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Wed, May 03, 2000 - Page 2 News List

COA makes risky move in tackling barrier lakes

ENVIRONMENT Officials have alleviated pressure on one landslide dam lake that threatens to burst, but some Nantou County residents fear the excavation work will just increase the threat further downstream


Tuan Chin-hao, a professor of water resources at National Chung-hsing University, uses an aerial photograph to explain why a water channel was excavated between two barrier lakes in Nantou County. The lakes, formed during the 921 earthquake, are close to bursting their banks after recent rains, imperiling residents downstream.


Government officials yesterday took action to prevent a potential disaster in Nantou County posed by barrier lakes formed after last year's 921 earthquake.

The officials ordered the excavation of a shortcut waterway between two bodies of water that have built up behind temporary dams caused by mudslides, and which threaten to burst and release a torrent of water downstream.

Local residents, however, have criticized the sudden action as a careless strategy, whose consequences could have grave implications for their safety.

Officials from the Council of Agriculture's (COA) Soil and Water Conservation Bureau (水土保持局) were joined yesterday by academics in an inspection of the two barrier lakes, formed near Chiufenerh Mountain (九份二山), where the epicenter of the 921 quake was located.

Suspecting that torrential rainfall in central Taiwan has undermined the geological structure of nearby mountainous areas, officials made a crucial decision to dig a 30-meter-long waterway between the upper and lower lakes. A bulldozer was used to push debris, rock and mud aside, while other earthmoving equipment dug a channel in which to contain the water flow.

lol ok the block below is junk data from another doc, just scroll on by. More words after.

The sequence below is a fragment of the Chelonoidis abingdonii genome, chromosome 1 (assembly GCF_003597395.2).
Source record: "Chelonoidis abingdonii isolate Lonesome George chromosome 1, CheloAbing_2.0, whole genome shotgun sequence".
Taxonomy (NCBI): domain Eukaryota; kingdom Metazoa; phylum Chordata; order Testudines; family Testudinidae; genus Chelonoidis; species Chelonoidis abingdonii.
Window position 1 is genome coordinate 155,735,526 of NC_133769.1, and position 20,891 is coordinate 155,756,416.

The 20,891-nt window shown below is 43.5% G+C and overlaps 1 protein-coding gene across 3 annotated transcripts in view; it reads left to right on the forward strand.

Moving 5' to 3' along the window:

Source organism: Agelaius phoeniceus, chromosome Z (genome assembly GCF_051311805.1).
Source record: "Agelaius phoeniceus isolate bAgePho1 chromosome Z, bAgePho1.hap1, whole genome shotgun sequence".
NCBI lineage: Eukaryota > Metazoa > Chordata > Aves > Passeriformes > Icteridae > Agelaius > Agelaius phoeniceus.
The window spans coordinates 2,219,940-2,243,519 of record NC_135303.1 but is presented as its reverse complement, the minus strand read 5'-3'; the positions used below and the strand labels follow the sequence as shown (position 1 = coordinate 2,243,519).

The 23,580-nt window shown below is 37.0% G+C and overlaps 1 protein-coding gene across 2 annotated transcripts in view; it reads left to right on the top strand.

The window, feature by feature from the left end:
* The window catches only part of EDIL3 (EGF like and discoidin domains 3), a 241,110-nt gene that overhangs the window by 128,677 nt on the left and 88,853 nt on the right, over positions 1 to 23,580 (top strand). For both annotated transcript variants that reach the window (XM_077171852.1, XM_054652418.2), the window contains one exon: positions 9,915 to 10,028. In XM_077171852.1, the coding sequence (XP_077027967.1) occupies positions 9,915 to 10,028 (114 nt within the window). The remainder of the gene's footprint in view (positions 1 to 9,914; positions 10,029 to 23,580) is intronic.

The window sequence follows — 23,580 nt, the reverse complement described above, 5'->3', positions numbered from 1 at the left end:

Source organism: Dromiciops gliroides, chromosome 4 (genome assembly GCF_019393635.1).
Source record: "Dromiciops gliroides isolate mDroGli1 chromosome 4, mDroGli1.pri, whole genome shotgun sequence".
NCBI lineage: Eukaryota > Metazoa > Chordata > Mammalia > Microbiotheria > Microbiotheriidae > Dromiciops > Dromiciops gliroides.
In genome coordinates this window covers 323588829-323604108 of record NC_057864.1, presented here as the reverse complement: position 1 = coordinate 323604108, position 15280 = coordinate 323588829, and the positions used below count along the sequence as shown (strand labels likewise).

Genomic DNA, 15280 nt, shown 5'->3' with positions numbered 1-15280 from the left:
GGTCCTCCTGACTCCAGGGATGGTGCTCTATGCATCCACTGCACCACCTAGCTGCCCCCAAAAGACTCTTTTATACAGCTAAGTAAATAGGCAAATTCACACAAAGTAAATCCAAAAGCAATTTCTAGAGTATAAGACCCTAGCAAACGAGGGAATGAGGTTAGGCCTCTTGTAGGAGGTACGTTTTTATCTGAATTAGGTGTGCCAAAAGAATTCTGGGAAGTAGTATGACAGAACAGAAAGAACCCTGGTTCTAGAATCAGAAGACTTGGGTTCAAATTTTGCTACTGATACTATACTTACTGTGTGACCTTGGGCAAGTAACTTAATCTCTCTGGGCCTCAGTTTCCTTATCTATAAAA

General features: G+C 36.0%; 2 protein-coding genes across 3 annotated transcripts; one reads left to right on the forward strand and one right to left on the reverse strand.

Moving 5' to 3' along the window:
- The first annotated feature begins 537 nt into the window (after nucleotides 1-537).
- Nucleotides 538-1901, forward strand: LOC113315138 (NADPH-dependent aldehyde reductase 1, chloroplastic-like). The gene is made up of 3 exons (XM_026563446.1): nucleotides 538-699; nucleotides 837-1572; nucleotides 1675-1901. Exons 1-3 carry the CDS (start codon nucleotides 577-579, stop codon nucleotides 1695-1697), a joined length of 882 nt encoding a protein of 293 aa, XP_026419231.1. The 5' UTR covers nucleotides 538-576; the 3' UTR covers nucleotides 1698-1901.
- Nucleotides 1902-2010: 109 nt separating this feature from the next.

Officials said the temporary waterway would channel excess accumulated water in one of the lakes in the upper reaches of the Chiutsaihu River (韭菜湖溪) to the other, located along the Shetzuken River (澀子坑溪).

"We are digging slowly in order to keep the [water] system stable," said Tuan Chin-hao (段錦浩), a water resource professor at National Chung-hsing University.

"We are attending to the upper lake first because of its obvious instability. The upper lake is only 400 meters wide, while the lower one is 700 meters," Tuan said.

"The pressure on the banks of the lake can be reduced by making the lake shallower," said Li Kuo-cheng (李國正), Tuan's assistant, adding that the lower the water level, the less the threat of mudflows further downstream.

In addition to the water channel, fortifications built earlier by COA officials to prevent overflowing included dumping rocks along the lakes' edge to reinforce it, and building temporary earth dams.

However, residents criticized the actions carried out yesterday, saying it could endanger those living downstream.

"We're afraid that mudflows and landslides will be triggered by rising water in the lower lake," said Luo, a resident who pointed out that both the width and depth of the shortcut channel were increasing.

"What are we supposed to do if the lower lake collapses?" Luo said, citing concerns it may overflow because officials had apparently never thought of expanding the pipe that drains the lower lake.

Residents said that forecasts for continued rain issued yesterday by the Central Weather Bureau continue to present threats of further landslides.

Responding to pleas for help from residents, several legislators criticized the central government yesterday at a public hearing in Taipei. They said people living in the path of potential mudflows are being ignored as the central government prepares for its transfer of power.

"Chiufenerh Mountain is home to only one of more than 1,000 threatened communities in Nantou County," said DPP legislator Tsai Huang-liang (蔡煌瑯) from Nantou County, urging authorities not to neglect the peril.

"The priorities for the government are to evacuate more people and stockpile necessary goods for any refugees," said DPP legislator Lee Chun-yee (李俊毅).

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